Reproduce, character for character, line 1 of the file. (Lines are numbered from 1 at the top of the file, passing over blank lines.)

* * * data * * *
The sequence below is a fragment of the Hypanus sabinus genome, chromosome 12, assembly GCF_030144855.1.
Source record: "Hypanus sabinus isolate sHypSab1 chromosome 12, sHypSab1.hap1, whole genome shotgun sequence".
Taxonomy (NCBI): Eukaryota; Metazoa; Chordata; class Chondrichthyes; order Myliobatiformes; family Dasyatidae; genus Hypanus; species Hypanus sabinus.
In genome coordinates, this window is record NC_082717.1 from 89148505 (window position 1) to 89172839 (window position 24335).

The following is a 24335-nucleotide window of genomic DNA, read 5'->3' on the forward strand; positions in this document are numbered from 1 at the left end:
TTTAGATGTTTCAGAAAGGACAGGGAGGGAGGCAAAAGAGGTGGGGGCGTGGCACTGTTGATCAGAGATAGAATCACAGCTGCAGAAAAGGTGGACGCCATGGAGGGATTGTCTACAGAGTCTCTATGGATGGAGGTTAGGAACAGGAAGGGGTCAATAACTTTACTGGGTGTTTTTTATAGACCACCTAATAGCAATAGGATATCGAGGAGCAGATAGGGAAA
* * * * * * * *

The sequence below is a fragment of the Hypanus sabinus genome, chromosome 12, assembly GCF_030144855.1.